Lola A. Åkerström spotlights four of Stockholm’s private residences that are now museums.
Known in English as The Hallwyl House, it was once home to Count and Countess Walther and Wilhelmina von Hallwyl, and the residence was completed in 1898 as their winter home. Located on No 4 Hamngatan, it was built between 1893-98 and designed by Isak Gustaf Clason (1856-1930), a renowned Swedish architect who was also the master craftsman behind Stockholm’s behemouth Nordiska Museet.
When designing Hallwyl, Clason chose to combine Late Gothic Venetian and Early Spanish Renaissance styles to create a Mediterranean-style palace in the heart of Stockholm.
Avid collectors of antiques, The von Hallwyls wanted to expand their current space to house all their collections as well as build an office for Walther to run the family business from.
Architect Clason was given an unlimited budget to allow him free range to use the highest quality materials and most skilled craftsmen, and by the time Hallwyl House was completed in 1898, it had cost 1.5 million (SEK) to develop, making it one of the most expensive private homes in the country.
In 1920, The von Hallwyls donated the house and all its contents to the Swedish government so it could be converted into a museum; provided the state left its interiors and antique items intact.
It was finally opened up to the public in 1938 and among its treasures are a piece of Count Walther von Hallwyl’s long beard and a slice of their wedding cake.
During the first half of the 20th century, sculptor Carl Milles (1875-1955) was an iconic Swedish sculptor who nabbed so many coveted public commissions all over the world. He was known for his style of blending Ancient Greek, Roman and Christian mythology into his work.
He used heavy, hard materials such as granite and bronze and paired the sculptures with light materials like water and air by making them the centerpieces of fountains or raising them high up in the sky. During the 1920s as Milles’ fortune grew with new sculpture commissions, he began acquiring surrounding buildings and properties to expand his space as well as built the museum’s signature terrace that displays some of his sculptures.
In 1906, newly married couple and artists Carl and Olga Milles bought the property that sits on Herserud cliff on the island of Lidingö and their intention was to develop more space for their art studios.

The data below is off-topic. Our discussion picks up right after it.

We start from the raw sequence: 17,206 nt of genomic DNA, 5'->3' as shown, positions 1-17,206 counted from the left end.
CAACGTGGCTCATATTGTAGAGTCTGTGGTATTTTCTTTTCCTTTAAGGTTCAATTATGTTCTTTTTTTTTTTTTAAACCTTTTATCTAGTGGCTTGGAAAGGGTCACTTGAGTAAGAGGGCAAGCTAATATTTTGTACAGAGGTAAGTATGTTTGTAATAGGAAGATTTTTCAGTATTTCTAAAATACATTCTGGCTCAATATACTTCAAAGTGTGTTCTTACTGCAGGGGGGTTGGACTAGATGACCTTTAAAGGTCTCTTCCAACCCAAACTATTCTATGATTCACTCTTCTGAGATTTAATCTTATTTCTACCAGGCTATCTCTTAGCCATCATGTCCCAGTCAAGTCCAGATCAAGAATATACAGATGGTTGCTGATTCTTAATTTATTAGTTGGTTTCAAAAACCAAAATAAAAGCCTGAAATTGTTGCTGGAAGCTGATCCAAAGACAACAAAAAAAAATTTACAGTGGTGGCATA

They brought in architect Carl M. Bengtsson to design the renovations which were completed in 1908 and over the years, the property was expanded to add in new studios in collaboration with Carl’s brother, architect Evert Milles.
In 1936, Millesgården was made into a foundation and later donated to the Swedish state In 1950, its lower terrace was built with free-standing and fountain sculptures.
Carl Milles died in 1955 and his greatest creation is said to be Millesgården which he worked on over the span of 50 years.
Located within the walled grounds of Blockhusudden on Djurgården,Thielska Galleriet is a fine art museum with late 19th to 20th century works by Eugène Jansson, Carl Larsson, Bruno Liljefors, Edvard Munch, August Strindberg, Anders Zorn, and other leading artists of that era.
Completed in 1907, the impressive residence was designed by Ferdinand Boberg for financial banker Ernest Thiel who had an equally impressive art collection and needed extra space to showcase his prized art pieces. Ernest Thiel also lived in the house from 1907 to 1924.
Characterized by spacious large rooms with glass roofs, its walls are covered with paintings and his collections include Nietzsche’s death mask and prints by Edvard Munch. It also houses painter Richard Bergh’s extensive archive – from letters, notes, and drawings, to drafts, photographs, and similar articles.
The building’s exterior borrows from the Italian Renaissance era and the architectural traditions of southern Europe and Asia in terms of style and design. Its grounds are shaped in the form of undulating grass fields and Ernest Thiel’s ashes are buried underneath a rock right below Auguste Rodin’s sculpture “The Shadow” on the property.
Prins Eugens Waldemarsudde
Also designed by Architect Ferdinand Boberg and located on Djurgården, Prince Eugen’s Waldemarsudde is one of the city’s most revered fine art museums. The son of King Oscar II and Queen Sophia, Prince Eugen himself was one of Sweden’s leading landscape painters and an avid art collector with works by Anders Zorn, Per Ekström, Hugo Birger, Carl Milles, Carl Eldh, and Auguste Rodin, to name a few.
The museum’s palace building was built in 1903–1905 as a residence for Prince Eugen (1865–1947), and its gallery building was later added on in 1913. The palace and the interiors of its ground floor remain preserved as they were during Prince Eugen’s time. Its upper floor as well as the gallery building are used for both permanent and temporary art exhibitions.
The surrounding park and gardens include sculptures by Carl Milles. In 1947, Prince Eugen left Waldemarsudde and his art collection to the Swedish state in his will when he died and the City of Stockholm now runs Waldemarsudde as a prime museum.